If a hungry Seth Rollins is stuck in Alabama at 1 a.m. after main-eventing Monday Night Raw, he’s not gonna eat pretty. He'll get his fast-good fix, chalk it up as essential protein and wake up the next day to get his CrossFit on without a care in the world. Maybe that's how WWE’s reigning heavyweight champ (a title he's putting on the line this Sunday at the Battleground PPV/WWE Network event) has managed to conquer his chosen profession before even turning 30.
As one can glean from a conversation with the Davenport, Iowa, native, his fighter's philosophy is all about discipline when necessary but indulgence when appropriate. And that translates as much to his diet as anything else. Just a few hours before squaring off against Intercontinental Champion Ryback (whose mantra, fittingly, is "Feed Me More") at that night's SmackDown taping in Milwaukee, Rollins offered the following insights into how he remains a lean athletic machine while eating what he loves.
Burn calories, then store them
"I've noticed that over time the intensity of my workouts is so high, that I can get away with eating whatever I want," says Rollins. "And I love eating a lot. So if I wanna eat more, I'll just work harder. I'll make that sacrifice in the gym instead of in the kitchen. There are some days where if I haven't done anything in a couple days or haven’t had a match, I will be a little more cautious in my dining selection, but those days are few and far between."
No tag-team partner required
"I do my best work alone. I travel alone a lot. One of my treats on the road is I use Yelp to go find little hipster-foodie eateries and go get a weird, crazy cheeseburger or something like that. Or at night I'll go find a cool little pub that has a lot of good craft beers and have one of those and some wild appetizers. It depends on who’s with me and what they're in the mood for, but like I said, I do my best work alone, so if you're riding with me, you're doing my schedule. That's kind of how the champ rolls these days."
Eat Meat and Conquer
"I've got a friend who’s a power lifter and she’s a vegetarian. I don't know how she does it. I want red meat all the time. I applaud the discipline, I really do. I just can't do it. Good for her, but not for me."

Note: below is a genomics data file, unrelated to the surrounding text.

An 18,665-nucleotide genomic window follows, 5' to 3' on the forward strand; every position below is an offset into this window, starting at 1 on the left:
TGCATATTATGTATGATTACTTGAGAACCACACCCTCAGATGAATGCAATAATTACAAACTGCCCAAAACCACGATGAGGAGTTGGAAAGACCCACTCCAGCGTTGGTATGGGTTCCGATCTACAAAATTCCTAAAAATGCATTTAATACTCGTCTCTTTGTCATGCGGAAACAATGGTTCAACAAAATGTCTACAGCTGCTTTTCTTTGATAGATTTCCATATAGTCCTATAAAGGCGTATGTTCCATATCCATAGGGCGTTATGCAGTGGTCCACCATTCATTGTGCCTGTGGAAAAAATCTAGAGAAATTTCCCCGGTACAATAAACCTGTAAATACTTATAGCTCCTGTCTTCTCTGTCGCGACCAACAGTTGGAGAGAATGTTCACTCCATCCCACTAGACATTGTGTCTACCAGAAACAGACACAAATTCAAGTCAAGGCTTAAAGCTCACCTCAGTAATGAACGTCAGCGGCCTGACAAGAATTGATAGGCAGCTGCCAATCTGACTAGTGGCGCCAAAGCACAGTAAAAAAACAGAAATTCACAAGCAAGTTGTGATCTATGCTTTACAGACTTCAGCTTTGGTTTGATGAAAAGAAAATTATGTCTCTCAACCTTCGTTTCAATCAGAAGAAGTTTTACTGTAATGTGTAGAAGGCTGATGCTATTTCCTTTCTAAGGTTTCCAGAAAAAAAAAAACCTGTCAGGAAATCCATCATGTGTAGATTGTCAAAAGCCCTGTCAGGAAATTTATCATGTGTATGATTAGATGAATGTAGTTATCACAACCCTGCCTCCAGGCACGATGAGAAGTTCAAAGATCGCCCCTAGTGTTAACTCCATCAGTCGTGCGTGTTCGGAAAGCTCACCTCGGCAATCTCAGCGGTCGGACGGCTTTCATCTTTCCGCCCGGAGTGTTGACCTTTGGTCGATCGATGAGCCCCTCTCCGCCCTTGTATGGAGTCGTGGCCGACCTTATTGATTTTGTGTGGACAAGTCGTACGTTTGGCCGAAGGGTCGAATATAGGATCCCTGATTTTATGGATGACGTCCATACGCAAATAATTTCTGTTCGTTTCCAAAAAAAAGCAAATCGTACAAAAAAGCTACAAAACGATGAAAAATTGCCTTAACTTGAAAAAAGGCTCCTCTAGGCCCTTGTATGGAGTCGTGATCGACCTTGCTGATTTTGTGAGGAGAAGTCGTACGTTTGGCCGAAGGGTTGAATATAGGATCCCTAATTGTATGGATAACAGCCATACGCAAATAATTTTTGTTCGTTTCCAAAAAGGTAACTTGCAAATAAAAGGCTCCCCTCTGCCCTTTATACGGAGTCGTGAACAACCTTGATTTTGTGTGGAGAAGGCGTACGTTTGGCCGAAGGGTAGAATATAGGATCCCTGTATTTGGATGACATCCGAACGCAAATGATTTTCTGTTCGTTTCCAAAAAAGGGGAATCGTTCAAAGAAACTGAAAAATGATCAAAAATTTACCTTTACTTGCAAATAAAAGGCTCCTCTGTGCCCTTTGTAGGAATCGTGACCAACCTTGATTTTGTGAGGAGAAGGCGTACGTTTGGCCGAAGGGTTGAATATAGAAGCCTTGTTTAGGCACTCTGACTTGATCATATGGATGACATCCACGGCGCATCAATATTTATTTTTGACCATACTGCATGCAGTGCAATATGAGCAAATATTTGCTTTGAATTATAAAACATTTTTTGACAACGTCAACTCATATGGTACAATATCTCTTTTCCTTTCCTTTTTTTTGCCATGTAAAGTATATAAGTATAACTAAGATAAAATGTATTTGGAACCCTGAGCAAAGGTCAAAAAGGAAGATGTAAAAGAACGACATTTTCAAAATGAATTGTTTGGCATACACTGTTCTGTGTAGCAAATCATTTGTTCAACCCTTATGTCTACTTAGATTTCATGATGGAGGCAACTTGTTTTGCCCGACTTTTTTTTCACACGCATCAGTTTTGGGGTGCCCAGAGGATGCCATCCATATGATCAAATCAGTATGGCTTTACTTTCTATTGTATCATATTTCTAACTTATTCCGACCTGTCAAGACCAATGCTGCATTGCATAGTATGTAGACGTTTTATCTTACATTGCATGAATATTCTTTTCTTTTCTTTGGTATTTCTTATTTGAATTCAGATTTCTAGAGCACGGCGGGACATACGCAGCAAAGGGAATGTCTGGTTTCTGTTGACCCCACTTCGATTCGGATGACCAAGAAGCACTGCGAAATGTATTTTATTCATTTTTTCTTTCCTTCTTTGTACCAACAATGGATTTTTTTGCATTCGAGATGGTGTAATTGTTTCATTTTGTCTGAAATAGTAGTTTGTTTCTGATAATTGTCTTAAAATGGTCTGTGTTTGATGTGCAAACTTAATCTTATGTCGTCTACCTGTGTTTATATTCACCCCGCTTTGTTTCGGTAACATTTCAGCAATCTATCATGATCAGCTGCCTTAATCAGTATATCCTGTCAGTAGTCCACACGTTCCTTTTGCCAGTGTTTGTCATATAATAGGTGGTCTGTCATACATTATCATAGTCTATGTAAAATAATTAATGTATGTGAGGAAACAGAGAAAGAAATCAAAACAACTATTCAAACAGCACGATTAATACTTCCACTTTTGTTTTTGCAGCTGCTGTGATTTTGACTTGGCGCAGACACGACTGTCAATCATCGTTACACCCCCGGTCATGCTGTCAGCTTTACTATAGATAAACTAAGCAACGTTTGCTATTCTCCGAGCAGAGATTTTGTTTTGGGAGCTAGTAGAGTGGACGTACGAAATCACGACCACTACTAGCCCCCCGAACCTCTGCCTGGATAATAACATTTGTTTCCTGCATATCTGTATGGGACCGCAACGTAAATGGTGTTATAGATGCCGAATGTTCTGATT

Food can't always be political
"I would love it if there were options for me at 1 in the morning in the middle of Alabama. I don't have a bus. I rent a car everywhere I go. It would be so much extra stress for me to try and carry around good-quality meals that the convenience of being able to stop at Taco Bell and eat a Grilled Stuffed Burrito is better for my mental health, and that’s the sacrifice I have to make. I wish Wendy's and McDonald's and Burger King and these fast-good places would take a page out of some of the newer restaurant trends and stop using super-processed meat, but you gotta pick and choose and do what ya can in our profession."
Know your death-row meal
"It would be pizza and ice cream, most likely. When I get home off a long week, I go to the gym, have a great workout, and then I go home and order a giant taco pizza with a pint of Ben & Jerry's ice cream. If I were gonna croak tomorrow, that would probably be my go-to."
No supplement for hard work
"I think it's important to have some sort of quick-digesting protein and carbohydrates right after your workout. The supplement industry is what it is. They know people are always looking for the easy way out. There really is no secret weapon. The secret weapon is hard work. I'm a huge proponent of trying to eat as much real food as possible. I get a lot of questions about, 'I have trouble putting on size. Are there are any supplements I should take?’ I’m like, ‘Dude, you’re probably just not eating enough. If you were really trying to put on size, you'd be ordering a large pizza every night and drizzling it with oil and throw bacon on it.' There is no secret formula for looking how you wanna look. You have to get in the gym and do the work."